Goals for the Lesson
- Students will be able to explain the relationship between the Pyramid of Numbers and the Pyramid of Biomass.
- Students will have the opportunity to examine and be able to calculate the area of a topographic map.
- Students will understand how much land area is need to support life at each level of the food chain.
- lab sheets
- topographic maps of your area
State Standards Addressed: Ecosystems and their Interactions (4.6)
Subjects Covered: ecology
Topics: ecological pyramids
- Explain the Pyramid of Numbers. The Pyramid of Numbers defines the feeding relationships in an ecosystem. For example, in this activity the Pyramid of Numbers would show how much plant material is needed to feed the number of deer that would be needed to feed one mountain lion.
- Explain the Pyramid of Biomass. (Biomass: the total dry weight of all the organisms at a given level.) For example, in this activity the Pyramid of Biomass would give the total weight of all the plant material that would be eaten by the deer, the total weight of the deer eaten by the mountain lion and, at the top, the weight of our one mountain lion.
- Read the entire activity before getting started.
- Break the class into small groups with no more than four people per group. Give each group their lab sheets and topographic maps. Reading the assumptions aloud. Answer questions 1-3.
- Answer #1: 4.8 can round to 5; Answer #2: 15 deer; Answer #3: 75 square miles for each mountain lion.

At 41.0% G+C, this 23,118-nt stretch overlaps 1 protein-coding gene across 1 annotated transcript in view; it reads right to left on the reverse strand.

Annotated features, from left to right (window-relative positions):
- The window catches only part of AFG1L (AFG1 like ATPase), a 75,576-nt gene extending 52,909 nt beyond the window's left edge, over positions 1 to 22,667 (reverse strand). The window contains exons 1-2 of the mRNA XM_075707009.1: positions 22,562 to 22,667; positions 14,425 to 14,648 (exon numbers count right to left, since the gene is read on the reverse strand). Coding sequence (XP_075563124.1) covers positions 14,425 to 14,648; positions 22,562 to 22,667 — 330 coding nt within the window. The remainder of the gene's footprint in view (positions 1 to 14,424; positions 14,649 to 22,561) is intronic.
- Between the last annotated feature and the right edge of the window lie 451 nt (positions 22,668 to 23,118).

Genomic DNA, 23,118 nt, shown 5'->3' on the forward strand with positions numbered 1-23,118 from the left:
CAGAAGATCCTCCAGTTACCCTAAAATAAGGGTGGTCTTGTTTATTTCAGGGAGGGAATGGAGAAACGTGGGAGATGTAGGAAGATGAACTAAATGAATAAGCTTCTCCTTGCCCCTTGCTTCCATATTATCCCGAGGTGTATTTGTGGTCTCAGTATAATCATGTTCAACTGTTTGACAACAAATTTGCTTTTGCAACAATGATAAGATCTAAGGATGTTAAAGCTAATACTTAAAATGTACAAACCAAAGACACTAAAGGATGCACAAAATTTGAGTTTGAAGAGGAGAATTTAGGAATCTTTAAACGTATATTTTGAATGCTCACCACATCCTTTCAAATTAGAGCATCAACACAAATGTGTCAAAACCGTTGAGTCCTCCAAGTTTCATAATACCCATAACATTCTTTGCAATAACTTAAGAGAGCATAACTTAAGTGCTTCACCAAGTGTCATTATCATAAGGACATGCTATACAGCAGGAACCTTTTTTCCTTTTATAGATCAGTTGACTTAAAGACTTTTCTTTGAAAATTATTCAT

- Using the answer from problem #3 and the topographic map, determine how large an area the maps in each group encompasses. Help students read the scale of the map to calculate the area. Once that is completed, answer questions 1 through 7.
- Use the lab sheet as an assessment tool.
- Have the students draw a Pyramid of Numbers and Pyramid of Biomass by following the given assumptions.
- Wrap up this activity by reviewing the definitions of the Pyramids of Numbers and Biomass.
- Have the students relate those definitions to the problem at hand.
- Talk through and explain the answers to problems 1 through 3.
- Go around the room and state the area of each map at hand. Ask, "Do any of these maps encompass enough land to house one mountain lion?" Figure out how many maps it would take to house this mountain lion.
- Review any of questions 1 through 7 that would lead to discussion in the class. Questions 5 and 6 may lead to a good discussion based on your students' personal biases and beliefs.
Lederer, Roger (1984). Ecology and Field Biology. Menlo Park, Calif.: Benjamin/Cummings Publishing, Inc.
Melissa Boyer, Wellsboro Area School District